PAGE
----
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Millennium man Allardyce fetes ‘great journey’

Sam Allardyce says he has enjoyed a “great journey” as he prepared to take charge of his 1,000th match when his Everton side host West Bromwich Albion on Saturday.

Sam Allardyce

The 63-year-old — who may be best remembered for his 67-day spell in charge of England undone by ill-judged remarks to undercover journalists — has managed 11 clubs.

He thought he had already qualified for the English League Manager’s Association’s “1,000 Club” for coaches who spent at least part of their careers in England and have passed that number of club games. Allardyce will be the 31st member.

Allardyce started his coaching career in 1991 as player-manager at Limerick, guiding them to promotion to the top tier of the League of Ireland, but those games did not qualify as they are not regarded as a full-time professional club.

“I actually thought I was already there when I left Crystal Palace because if you counted Limerick I was well past 1,000 games, but unfortunately those games weren’t added because it wasn’t a full-time professional football club,” he said at his Friday press conference.

“Having got the nod last week this was going to be my 1,000th game I’m absolutely delighted to have hit that milestone, mainly all in the Premier League.”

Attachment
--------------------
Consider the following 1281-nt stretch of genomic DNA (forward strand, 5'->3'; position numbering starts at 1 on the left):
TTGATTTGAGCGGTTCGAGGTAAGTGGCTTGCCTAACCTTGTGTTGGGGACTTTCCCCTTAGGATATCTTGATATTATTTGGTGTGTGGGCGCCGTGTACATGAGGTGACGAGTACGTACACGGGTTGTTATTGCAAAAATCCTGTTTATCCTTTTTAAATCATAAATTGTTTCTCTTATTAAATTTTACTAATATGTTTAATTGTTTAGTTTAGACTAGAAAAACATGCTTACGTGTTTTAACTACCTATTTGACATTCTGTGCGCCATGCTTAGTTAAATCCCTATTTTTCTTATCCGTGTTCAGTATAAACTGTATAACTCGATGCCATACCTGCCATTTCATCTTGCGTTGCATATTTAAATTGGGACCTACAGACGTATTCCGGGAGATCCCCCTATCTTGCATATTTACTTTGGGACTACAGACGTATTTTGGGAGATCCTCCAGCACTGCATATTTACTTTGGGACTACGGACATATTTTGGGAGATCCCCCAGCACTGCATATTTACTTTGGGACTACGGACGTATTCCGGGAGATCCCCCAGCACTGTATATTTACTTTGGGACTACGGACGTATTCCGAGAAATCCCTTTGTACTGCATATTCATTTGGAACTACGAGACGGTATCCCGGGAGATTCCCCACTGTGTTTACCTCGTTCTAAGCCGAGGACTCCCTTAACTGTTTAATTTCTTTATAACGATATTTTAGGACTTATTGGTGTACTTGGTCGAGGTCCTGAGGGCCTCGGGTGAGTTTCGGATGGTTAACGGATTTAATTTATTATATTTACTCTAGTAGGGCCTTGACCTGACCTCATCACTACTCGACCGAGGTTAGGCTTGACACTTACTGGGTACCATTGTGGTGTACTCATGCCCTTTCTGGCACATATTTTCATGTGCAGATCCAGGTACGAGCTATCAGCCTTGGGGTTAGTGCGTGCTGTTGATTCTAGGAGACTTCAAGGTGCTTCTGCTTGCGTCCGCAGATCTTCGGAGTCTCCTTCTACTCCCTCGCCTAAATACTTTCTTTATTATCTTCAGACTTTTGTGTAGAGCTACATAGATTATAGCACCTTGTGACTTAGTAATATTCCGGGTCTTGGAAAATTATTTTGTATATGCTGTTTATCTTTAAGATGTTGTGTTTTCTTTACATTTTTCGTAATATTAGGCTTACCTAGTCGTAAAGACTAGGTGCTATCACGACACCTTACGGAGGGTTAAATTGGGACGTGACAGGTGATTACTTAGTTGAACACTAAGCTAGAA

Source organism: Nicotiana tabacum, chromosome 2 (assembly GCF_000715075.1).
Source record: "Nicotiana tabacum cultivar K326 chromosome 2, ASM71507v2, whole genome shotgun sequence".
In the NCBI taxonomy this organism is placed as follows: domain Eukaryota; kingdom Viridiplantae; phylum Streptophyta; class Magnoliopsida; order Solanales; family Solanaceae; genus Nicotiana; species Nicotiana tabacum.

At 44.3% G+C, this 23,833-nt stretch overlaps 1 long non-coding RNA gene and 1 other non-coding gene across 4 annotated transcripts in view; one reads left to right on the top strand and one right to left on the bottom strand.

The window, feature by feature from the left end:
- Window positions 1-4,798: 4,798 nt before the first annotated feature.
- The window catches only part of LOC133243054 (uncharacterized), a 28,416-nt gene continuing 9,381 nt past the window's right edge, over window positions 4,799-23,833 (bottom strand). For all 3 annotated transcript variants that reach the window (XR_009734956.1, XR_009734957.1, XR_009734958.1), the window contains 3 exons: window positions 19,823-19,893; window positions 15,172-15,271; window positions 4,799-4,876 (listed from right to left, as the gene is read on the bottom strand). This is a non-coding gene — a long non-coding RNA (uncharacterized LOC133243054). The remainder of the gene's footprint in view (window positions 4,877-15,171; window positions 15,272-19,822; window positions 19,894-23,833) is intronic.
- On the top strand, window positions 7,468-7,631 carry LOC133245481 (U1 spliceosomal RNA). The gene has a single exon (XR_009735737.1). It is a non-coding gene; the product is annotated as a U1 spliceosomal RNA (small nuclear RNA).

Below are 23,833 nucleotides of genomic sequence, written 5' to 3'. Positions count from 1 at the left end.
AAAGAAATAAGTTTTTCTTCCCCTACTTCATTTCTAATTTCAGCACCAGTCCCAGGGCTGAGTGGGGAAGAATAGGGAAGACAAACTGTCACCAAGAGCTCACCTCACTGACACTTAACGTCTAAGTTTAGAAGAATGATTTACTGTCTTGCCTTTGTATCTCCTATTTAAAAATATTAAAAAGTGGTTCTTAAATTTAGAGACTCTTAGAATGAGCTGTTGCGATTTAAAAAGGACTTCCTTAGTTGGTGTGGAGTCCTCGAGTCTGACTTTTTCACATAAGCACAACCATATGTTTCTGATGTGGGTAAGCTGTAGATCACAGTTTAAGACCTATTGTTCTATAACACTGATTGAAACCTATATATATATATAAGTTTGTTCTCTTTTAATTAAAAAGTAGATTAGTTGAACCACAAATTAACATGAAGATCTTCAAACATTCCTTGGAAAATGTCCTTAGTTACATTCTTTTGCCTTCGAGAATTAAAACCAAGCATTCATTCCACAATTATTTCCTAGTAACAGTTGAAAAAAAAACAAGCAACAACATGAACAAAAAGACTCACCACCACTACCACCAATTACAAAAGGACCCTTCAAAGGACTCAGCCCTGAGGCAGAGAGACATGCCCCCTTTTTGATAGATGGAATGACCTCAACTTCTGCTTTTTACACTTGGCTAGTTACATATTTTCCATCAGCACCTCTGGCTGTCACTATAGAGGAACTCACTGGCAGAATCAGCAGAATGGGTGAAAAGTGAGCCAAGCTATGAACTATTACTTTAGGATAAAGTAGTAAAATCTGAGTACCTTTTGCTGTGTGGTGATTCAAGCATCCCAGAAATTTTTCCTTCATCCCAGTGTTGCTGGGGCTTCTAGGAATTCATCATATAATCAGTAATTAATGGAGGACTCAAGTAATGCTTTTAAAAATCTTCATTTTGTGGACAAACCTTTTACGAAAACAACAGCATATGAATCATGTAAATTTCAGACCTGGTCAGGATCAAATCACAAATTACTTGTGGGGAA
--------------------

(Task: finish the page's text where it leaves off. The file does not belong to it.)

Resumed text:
Allardyce, who said last May he would never manage again after standing down from the Crystal Palace job, joked he had never worked in his life.

“To experience so many different clubs with so many different cultures has been a great journey for me,” said Allardyce.

“I’ve never worked since I left school so this is just a continuation of what’s been a lovely way to spend my time in this industry.

“I look forward to the lads making sure we win tomorrow and I can celebrate it a little bit more when we get those three points.”

Allardyce, who is regarded as a fireman for saving clubs threatened with relegation from the Premier League and has never experienced the drop from the top tier, said his counsel for managers starting out was simple.

“Survival is the first thing on your mind,” he said.

“That is about understanding what is needed at that football club with the players at your disposal.”


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